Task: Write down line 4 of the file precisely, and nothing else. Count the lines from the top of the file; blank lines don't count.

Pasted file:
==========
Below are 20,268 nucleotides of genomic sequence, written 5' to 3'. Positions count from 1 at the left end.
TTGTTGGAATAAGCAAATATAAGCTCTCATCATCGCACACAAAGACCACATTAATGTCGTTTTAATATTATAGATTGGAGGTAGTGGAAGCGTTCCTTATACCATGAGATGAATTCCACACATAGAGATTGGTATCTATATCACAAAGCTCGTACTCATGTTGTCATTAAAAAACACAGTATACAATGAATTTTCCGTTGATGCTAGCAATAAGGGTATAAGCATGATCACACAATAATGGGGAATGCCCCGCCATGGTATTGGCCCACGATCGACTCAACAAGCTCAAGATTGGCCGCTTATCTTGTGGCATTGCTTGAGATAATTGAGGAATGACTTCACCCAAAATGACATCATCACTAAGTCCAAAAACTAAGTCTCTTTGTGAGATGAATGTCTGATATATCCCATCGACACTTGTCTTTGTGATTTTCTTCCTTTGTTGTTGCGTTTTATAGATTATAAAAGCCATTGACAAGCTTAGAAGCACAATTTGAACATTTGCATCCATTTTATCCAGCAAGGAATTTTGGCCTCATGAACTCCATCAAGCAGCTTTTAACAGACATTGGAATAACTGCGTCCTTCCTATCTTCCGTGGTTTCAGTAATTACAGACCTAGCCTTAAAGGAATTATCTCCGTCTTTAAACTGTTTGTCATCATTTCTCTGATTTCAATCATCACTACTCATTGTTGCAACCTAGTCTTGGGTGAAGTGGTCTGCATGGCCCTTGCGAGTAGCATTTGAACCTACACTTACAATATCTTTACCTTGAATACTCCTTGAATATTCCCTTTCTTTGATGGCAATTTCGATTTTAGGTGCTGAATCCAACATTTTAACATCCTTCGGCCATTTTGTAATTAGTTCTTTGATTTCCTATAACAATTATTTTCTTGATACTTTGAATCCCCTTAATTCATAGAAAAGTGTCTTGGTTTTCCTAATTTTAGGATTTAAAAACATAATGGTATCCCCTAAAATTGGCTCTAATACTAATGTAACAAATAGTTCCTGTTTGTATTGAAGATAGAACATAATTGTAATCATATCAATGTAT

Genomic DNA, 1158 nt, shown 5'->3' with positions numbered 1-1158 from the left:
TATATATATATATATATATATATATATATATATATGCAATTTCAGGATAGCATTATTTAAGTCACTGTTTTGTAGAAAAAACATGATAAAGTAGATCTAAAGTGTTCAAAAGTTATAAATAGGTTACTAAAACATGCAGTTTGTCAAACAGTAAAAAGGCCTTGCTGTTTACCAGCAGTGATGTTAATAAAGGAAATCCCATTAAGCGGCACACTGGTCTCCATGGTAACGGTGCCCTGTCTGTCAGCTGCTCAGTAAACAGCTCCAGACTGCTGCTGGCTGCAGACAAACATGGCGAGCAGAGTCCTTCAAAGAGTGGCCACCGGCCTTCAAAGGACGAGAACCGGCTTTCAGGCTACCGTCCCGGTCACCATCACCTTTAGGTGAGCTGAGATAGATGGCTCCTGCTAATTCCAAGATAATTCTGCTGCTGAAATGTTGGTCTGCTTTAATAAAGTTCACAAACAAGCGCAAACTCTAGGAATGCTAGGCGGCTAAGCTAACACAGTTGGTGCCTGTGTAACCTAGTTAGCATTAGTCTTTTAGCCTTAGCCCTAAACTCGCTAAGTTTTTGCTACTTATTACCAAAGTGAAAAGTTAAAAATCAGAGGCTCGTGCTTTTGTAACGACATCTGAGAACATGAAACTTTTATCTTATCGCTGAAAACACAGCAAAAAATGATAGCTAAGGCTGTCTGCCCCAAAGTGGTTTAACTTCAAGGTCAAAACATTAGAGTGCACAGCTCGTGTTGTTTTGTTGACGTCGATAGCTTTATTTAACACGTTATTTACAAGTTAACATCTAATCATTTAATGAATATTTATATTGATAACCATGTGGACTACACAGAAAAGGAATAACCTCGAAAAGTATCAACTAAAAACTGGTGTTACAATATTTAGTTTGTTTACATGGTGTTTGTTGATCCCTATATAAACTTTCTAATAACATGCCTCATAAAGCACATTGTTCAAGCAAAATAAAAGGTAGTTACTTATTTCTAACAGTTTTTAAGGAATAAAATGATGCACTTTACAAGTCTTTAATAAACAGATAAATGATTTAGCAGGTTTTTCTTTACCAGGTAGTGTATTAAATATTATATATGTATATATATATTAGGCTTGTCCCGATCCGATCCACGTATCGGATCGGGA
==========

TATATATATATATATATATATATATATATATATATGCAATTTCAGGATAGCATTATTTAAGTCACTGTTTTGTAGAAAAAACATGATAAAGTAGATCTAAAGTGTTCAAAAGTTATAAATAGGTTACTAAAACATGCAGTTTGTCAAACAGTAAAAAGGCCTTGCTGTTTACCAGCAGTGATGTTAATAAAGGAAATCCCATTAAGCGGCACACTGGTCTCCATGGTAACGGTGCCCTGTCTGTCAGCTGCTCAGTAAACAGCTCCAGACTGCTGCTGGCTGCAGACAAACATGGCGAGCAGAGTCCTTCAAAGAGTGGCCACCGGCCTTCAAAGGACGAGAACCGGCTTTCAGGCTACCGTCCCGGTCACCATCACCTTTAGGTGAGCTGAGATAGATGGCTCCTGCTAATTCCAAGATAATTCTGCTGCTGAAATGTTGGTCTGCTTTAATAAAGTTCACAAACAAGCGCAAACTCTAGGAATGCTAGGCGGCTAAGCTAACACAGTTGGTGCCTGTGTAACCTAGTTAGCATTAGTCTTTTAGCCTTAGCCCTAAACTCGCTAAGTTTTTGCTACTTATTACCAAAGTGAAAAGTTAAAAATCAGAGGCTCGTGCTTTTGTAACGACATCTGAGAACATGAAACTTTTATCTTATCGCTGAAAACACAGCAAAAAATGATAGCTAAGGCTGTCTGCCCCAAAGTGGTTTAACTTCAAGGTCAAAACATTAGAGTGCACAGCTCGTGTTGTTTTGTTGACGTCGATAGCTTTATTTAACACGTTATTTACAAGTTAACATCTAATCATTTAATGAATATTTATATTGATAACCATGTGGACTACACAGAAAAGGAATAACCTCGAAAAGTATCAACTAAAAACTGGTGTTACAATATTTAGTTTGTTTACATGGTGTTTGTTGATCCCTATATAAACTTTCTAATAACATGCCTCATAAAGCACATTGTTCAAGCAAAATAAAAGGTAGTTACTTATTTCTAACAGTTTTTAAGGAATAAAATGATGCACTTTACAAGTCTTTAATAAACAGATAAATGATTTAGCAGGTTTTTCTTTACCAGGTAGTGTATTAAATATTATATATGTATATATATATTAGGCTTGTCCCGATCCGATCCACGTATCGGATCGGGA